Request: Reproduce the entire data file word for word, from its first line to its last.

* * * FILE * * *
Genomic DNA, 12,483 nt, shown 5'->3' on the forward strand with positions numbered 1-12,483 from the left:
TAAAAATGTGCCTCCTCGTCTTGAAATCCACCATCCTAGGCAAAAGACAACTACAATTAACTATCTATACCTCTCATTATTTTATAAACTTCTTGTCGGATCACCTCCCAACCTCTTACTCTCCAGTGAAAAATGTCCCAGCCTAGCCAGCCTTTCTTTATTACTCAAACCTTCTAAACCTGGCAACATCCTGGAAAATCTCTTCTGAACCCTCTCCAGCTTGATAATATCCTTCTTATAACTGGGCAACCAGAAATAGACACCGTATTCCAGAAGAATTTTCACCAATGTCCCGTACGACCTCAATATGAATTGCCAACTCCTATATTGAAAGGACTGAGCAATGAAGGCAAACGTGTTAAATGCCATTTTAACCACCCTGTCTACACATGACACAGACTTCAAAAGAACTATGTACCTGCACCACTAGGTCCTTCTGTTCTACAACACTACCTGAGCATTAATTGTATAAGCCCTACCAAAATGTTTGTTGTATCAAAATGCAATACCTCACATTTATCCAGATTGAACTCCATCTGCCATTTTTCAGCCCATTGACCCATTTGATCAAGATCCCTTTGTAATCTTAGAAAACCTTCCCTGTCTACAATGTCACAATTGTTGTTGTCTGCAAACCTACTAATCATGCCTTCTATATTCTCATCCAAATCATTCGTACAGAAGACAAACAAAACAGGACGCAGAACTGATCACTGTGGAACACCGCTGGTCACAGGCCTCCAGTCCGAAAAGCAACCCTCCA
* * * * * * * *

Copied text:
Genomic DNA, 12,483 nt, shown 5'->3' on the forward strand with positions numbered 1-12,483 from the left:
TAAAAATGTGCCTCCTCGTCTTGAAATCCACCATCCTAGGCAAAAGACAACTACAATTAACTATCTATACCTCTCATTATTTTATAAACTTCTTGTCGGATCACCTCCCAACCTCTTACTCTCCAGTGAAAAATGTCCCAGCCTAGCCAGCCTTTCTTTATTACTCAAACCTTCTAAACCTGGCAACATCCTGGAAAATCTCTTCTGAACCCTCTCCAGCTTGATAATATCCTTCTTATAACTGGGCAACCAGAAATAGACACCGTATTCCAGAAGAATTTTCACCAATGTCCCGTACGACCTCAATATGAATTGCCAACTCCTATATTGAAAGGACTGAGCAATGAAGGCAAACGTGTTAAATGCCATTTTAACCACCCTGTCTACACATGACACAGACTTCAAAAGAACTATGTACCTGCACCACTAGGTCCTTCTGTTCTACAACACTACCTGAGCATTAATTGTATAAGCCCTACCAAAATGTTTGTTGTATCAAAATGCAATACCTCACATTTATCCAGATTGAACTCCATCTGCCATTTTTCAGCCCATTGACCCATTTGATCAAGATCCCTTTGTAATCTTAGAAAACCTTCCCTGTCTACAATGTCACAATTGTTGTTGTCTGCAAACCTACTAATCATGCCTTCTATATTCTCATCCAAATCATTCGTACAGAAGACAAACAAAACAGGACGCAGAACTGATCACTGTGGAACACCGCTGGTCACAGGCCTCCAGTCCGAAAAGCAACCCTCCA